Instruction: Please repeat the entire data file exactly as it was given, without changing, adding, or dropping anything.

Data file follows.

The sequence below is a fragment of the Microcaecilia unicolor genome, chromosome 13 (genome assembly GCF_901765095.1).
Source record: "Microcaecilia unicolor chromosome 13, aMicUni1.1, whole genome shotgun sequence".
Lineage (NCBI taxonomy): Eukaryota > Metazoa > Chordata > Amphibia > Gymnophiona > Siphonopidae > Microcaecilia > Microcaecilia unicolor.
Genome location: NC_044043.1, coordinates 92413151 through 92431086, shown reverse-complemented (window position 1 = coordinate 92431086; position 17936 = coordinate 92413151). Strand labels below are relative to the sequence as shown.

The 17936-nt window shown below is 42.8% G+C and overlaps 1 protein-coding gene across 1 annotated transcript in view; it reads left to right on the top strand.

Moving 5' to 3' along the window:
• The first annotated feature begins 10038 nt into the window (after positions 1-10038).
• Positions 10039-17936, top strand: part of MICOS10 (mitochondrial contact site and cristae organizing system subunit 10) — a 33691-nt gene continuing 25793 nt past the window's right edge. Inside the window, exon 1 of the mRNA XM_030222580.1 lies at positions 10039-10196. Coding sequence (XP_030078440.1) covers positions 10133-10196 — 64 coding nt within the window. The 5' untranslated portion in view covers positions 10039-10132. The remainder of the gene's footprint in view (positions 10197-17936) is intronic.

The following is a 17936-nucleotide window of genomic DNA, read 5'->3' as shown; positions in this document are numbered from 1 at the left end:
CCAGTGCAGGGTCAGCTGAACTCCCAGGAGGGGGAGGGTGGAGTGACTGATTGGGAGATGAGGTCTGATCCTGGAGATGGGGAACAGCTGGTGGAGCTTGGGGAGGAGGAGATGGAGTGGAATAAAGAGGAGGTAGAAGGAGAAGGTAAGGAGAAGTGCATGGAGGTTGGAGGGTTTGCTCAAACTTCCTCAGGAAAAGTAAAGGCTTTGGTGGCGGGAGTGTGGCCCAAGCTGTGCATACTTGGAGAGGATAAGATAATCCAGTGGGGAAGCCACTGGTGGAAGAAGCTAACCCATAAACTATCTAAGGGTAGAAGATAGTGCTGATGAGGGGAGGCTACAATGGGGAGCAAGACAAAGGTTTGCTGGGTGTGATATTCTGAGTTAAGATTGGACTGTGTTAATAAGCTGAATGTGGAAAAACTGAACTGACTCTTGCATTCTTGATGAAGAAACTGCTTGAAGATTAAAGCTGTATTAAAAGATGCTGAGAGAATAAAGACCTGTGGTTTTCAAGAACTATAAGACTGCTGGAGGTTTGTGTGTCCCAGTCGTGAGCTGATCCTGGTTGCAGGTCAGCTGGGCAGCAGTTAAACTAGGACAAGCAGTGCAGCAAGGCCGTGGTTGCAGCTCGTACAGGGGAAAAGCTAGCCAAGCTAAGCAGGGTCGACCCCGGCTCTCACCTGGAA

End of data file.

The sequence below is a fragment of the Microcaecilia unicolor genome, chromosome 13 (genome assembly GCF_901765095.1).
Source record: "Microcaecilia unicolor chromosome 13, aMicUni1.1, whole genome shotgun sequence".
Lineage (NCBI taxonomy): Eukaryota > Metazoa > Chordata > Amphibia > Gymnophiona > Siphonopidae > Microcaecilia > Microcaecilia unicolor.
Genome location: NC_044043.1, coordinates 92413151 through 92431086, shown reverse-complemented (window position 1 = coordinate 92431086; position 17936 = coordinate 92413151). Strand labels below are relative to the sequence as shown.

The 17936-nt window shown below is 42.8% G+C and overlaps 1 protein-coding gene across 1 annotated transcript in view; it reads left to right on the top strand.

Moving 5' to 3' along the window:
• The first annotated feature begins 10038 nt into the window (after positions 1-10038).
• Positions 10039-17936, top strand: part of MICOS10 (mitochondrial contact site and cristae organizing system subunit 10) — a 33691-nt gene continuing 25793 nt past the window's right edge. Inside the window, exon 1 of the mRNA XM_030222580.1 lies at positions 10039-10196. Coding sequence (XP_030078440.1) covers positions 10133-10196 — 64 coding nt within the window. The 5' untranslated portion in view covers positions 10039-10132. The remainder of the gene's footprint in view (positions 10197-17936) is intronic.

The following is a 17936-nucleotide window of genomic DNA, read 5'->3' as shown; positions in this document are numbered from 1 at the left end:
CCAGTGCAGGGTCAGCTGAACTCCCAGGAGGGGGAGGGTGGAGTGACTGATTGGGAGATGAGGTCTGATCCTGGAGATGGGGAACAGCTGGTGGAGCTTGGGGAGGAGGAGATGGAGTGGAATAAAGAGGAGGTAGAAGGAGAAGGTAAGGAGAAGTGCATGGAGGTTGGAGGGTTTGCTCAAACTTCCTCAGGAAAAGTAAAGGCTTTGGTGGCGGGAGTGTGGCCCAAGCTGTGCATACTTGGAGAGGATAAGATAATCCAGTGGGGAAGCCACTGGTGGAAGAAGCTAACCCATAAACTATCTAAGGGTAGAAGATAGTGCTGATGAGGGGAGGCTACAATGGGGAGCAAGACAAAGGTTTGCTGGGTGTGATATTCTGAGTTAAGATTGGACTGTGTTAATAAGCTGAATGTGGAAAAACTGAACTGACTCTTGCATTCTTGATGAAGAAACTGCTTGAAGATTAAAGCTGTATTAAAAGATGCTGAGAGAATAAAGACCTGTGGTTTTCAAGAACTATAAGACTGCTGGAGGTTTGTGTGTCCCAGTCGTGAGCTGATCCTGGTTGCAGGTCAGCTGGGCAGCAGTTAAACTAGGACAAGCAGTGCAGCAAGGCCGTGGTTGCAGCTCGTACAGGGGAAAAGCTAGCCAAGCTAAGCAGGGTCGACCCCGGCTCTCACCTGGAA